The Beat with Ari Melber, Transcript 9/19/17 Manafort reponds to wiretap reports.

Guests:
Howard Dean, Rachael Bade, Leah Wright Rigueur, David Ignatius, Chris Murphy
Transcript:

Show: THE BEAT WITH ARI MELBER
Date: September 19, 2017
Guest: Howard Dean, Rachael Bade, Leah Wright Rigueur, David Ignatius,
Chris Murphy


KATY TUR, NBC NEWS CORRESPONDENT: - father. But a senior Trump aide tells
“NBC” that President Trump`s use of the phrase was “all him” and that “he
doesn`t need any help in the branding department.” So true.

That`s all for tonight. THE BEAT with Ari Melber starts right now. Ari,
you`ve got to take this thing away from me. I lost the reins at the top of
the show and it`s just been a train wreck ever since.

ARI MELBER, MSNBC HOST, THE BEAT: Well, you know what Elton John says in
Rocket Man, don`t you, Katy?

TUR: No, Ari. Enlighten me.

MELBER: He says, “I`m not the man they think I am back home.” The idea
that going into outer space can really change your perspective on things.

TUR: Thank you. It`s fascinating that you just dropped that.

MELBER: Well, you dropped it. I`m just dropping -

TUR: Dropping it back.

MELBER: Based on what you dropped.

TUR: I think if we`re going to do this, Ari, we`ve got to do fish lyrics
at each other. We`ve been to a concert.

MELBER: I refuse. I respectfully decline. But, Katy Tur, I know you`re
busy balancing. I`m going to say a lot of anchoring and your book tour.
Congratulations -

TUR: Thank you, Ari Melber. Appreciate it.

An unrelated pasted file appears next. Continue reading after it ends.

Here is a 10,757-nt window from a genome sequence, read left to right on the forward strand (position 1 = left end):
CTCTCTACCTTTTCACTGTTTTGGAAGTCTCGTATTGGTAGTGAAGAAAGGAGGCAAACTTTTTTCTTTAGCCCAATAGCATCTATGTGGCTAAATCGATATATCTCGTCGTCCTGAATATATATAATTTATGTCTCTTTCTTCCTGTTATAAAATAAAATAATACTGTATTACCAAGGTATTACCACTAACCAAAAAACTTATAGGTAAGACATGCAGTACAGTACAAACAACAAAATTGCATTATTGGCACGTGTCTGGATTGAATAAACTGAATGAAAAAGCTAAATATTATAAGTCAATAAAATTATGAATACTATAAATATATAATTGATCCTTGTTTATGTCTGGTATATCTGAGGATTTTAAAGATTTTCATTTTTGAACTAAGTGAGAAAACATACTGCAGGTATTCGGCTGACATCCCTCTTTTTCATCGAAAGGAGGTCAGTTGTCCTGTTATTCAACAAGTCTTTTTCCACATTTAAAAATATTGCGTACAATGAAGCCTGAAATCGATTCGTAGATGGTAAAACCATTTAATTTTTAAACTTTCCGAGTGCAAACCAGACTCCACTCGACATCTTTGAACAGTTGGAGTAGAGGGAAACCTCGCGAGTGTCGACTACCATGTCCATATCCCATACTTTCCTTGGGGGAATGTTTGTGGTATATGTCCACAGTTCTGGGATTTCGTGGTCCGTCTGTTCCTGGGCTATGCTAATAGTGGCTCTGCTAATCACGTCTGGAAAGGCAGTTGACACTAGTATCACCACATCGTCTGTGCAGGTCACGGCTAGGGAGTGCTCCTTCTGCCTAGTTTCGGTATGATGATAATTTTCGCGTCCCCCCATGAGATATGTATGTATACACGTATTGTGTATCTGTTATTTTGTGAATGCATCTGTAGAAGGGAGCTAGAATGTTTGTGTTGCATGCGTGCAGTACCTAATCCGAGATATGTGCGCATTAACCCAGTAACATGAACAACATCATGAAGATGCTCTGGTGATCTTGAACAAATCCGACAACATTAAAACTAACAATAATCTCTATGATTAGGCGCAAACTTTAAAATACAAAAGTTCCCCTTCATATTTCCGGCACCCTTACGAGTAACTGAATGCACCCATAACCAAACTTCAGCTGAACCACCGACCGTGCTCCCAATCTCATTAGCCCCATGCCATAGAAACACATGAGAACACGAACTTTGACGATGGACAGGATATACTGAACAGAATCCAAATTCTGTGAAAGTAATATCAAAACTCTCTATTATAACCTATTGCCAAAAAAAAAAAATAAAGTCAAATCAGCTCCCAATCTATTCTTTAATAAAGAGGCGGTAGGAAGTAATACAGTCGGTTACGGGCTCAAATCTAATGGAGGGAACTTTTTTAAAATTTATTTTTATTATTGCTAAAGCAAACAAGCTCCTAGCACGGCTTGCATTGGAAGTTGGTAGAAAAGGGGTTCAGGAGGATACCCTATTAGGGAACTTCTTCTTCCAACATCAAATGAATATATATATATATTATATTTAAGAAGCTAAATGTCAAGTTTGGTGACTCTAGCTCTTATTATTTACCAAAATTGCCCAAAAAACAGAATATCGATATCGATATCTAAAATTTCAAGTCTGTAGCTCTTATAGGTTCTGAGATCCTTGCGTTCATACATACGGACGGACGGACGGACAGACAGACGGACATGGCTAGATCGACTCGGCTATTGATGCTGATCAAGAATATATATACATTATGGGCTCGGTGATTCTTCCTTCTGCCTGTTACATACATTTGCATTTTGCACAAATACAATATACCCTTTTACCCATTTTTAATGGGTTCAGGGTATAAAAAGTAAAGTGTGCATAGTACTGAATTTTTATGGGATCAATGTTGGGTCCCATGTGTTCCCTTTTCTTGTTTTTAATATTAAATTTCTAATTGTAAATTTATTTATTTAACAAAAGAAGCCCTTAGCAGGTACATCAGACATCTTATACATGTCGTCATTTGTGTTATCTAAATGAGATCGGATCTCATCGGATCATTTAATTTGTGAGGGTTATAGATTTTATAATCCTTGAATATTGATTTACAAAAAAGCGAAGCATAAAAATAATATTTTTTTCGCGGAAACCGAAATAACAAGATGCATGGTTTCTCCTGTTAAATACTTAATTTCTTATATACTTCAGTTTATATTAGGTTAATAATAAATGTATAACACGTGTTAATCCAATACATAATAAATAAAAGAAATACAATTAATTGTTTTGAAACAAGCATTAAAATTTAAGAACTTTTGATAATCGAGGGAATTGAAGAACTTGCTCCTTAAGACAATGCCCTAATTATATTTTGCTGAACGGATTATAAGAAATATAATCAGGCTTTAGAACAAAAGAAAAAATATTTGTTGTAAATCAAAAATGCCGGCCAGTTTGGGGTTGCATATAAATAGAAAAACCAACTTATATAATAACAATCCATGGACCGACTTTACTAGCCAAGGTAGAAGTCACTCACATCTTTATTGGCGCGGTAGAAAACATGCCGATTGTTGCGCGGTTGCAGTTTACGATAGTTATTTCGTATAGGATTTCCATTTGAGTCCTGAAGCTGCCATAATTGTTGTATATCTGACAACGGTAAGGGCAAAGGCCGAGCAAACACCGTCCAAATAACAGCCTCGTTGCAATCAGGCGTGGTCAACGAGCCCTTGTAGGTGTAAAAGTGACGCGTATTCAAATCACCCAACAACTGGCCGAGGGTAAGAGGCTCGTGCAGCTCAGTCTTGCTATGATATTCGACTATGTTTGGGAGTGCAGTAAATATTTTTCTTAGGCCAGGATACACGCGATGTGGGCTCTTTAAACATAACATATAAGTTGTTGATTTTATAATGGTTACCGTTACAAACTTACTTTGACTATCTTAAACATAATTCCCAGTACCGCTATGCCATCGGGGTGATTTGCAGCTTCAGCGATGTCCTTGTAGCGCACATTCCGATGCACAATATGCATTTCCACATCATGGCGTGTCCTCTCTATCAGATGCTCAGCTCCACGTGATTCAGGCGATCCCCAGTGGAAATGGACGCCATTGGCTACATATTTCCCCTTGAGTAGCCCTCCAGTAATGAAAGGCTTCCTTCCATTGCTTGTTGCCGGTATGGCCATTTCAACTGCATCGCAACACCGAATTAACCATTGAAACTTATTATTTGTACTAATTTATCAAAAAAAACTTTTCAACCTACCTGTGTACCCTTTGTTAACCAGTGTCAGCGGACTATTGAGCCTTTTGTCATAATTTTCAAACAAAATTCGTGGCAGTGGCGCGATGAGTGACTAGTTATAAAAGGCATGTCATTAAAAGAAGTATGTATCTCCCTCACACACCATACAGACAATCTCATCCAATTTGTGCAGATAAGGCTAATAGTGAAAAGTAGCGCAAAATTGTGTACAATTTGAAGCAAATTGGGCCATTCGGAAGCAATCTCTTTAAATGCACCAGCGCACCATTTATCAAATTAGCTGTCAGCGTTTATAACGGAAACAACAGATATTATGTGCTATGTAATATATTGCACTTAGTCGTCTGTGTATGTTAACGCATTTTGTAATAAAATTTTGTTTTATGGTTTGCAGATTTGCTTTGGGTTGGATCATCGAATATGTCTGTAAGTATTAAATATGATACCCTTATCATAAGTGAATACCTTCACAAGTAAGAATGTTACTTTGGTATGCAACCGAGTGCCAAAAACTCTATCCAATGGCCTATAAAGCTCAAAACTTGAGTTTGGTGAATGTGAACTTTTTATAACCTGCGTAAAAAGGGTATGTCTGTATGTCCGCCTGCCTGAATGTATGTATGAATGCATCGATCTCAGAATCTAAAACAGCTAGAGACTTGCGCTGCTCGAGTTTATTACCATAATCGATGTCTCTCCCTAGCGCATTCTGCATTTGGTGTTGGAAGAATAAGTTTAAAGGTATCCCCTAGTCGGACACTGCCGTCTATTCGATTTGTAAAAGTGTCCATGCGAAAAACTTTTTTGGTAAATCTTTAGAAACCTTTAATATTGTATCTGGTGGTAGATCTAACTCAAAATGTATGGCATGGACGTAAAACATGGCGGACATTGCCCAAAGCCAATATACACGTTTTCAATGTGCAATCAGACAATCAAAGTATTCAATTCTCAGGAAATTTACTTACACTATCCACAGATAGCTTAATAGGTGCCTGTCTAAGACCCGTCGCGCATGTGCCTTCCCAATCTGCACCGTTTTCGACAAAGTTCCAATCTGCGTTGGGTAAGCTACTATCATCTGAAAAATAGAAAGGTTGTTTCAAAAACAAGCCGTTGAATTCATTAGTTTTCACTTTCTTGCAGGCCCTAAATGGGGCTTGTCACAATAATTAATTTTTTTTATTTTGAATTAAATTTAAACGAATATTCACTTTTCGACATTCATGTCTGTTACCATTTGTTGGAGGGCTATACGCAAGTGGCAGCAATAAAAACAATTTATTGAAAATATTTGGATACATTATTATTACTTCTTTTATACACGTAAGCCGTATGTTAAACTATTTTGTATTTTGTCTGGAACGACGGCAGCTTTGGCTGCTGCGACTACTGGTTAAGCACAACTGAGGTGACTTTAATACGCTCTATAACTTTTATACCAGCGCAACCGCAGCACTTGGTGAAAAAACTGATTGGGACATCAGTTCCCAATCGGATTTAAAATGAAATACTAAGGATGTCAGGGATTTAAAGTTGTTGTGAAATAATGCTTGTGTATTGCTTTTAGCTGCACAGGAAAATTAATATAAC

MELBER: I hope people check it out.

TUR: I do too. In book stores now.

MELBER: We turn now to a bit of a more serious topic. Developing news
breaking in the last hour. Paul Manafort responds.

The president`s former campaign chair is now punching back after reports
that he was allegedly wiretapped before and after the election.

Here is a new statement just now into our news room from Manafort`s
spokesman and I`m going to unpack it for you.

First, he says, “If true, it is a felony to reveal the existence of a FISA
warrant” - those foreign surveillance warrants - “regardless of the fact
that no charges ever emerge. The DOJ`s inspector general should
immediately conduct an investigation into these leaks” - which I`ll explain
- “and to examine the motivations behind a previous administration`s effort
to surveil a political opponent.”

Manafort also demanding right now that if there are transcripts, the DOJ
should release them now.

Now, the context, these alleged wiretaps were continuing into this year
when Manafort was known to speak with President Trump. And it`s “unclear
whether Trump himself was picked up on the surveillance,” according to that
CNN account.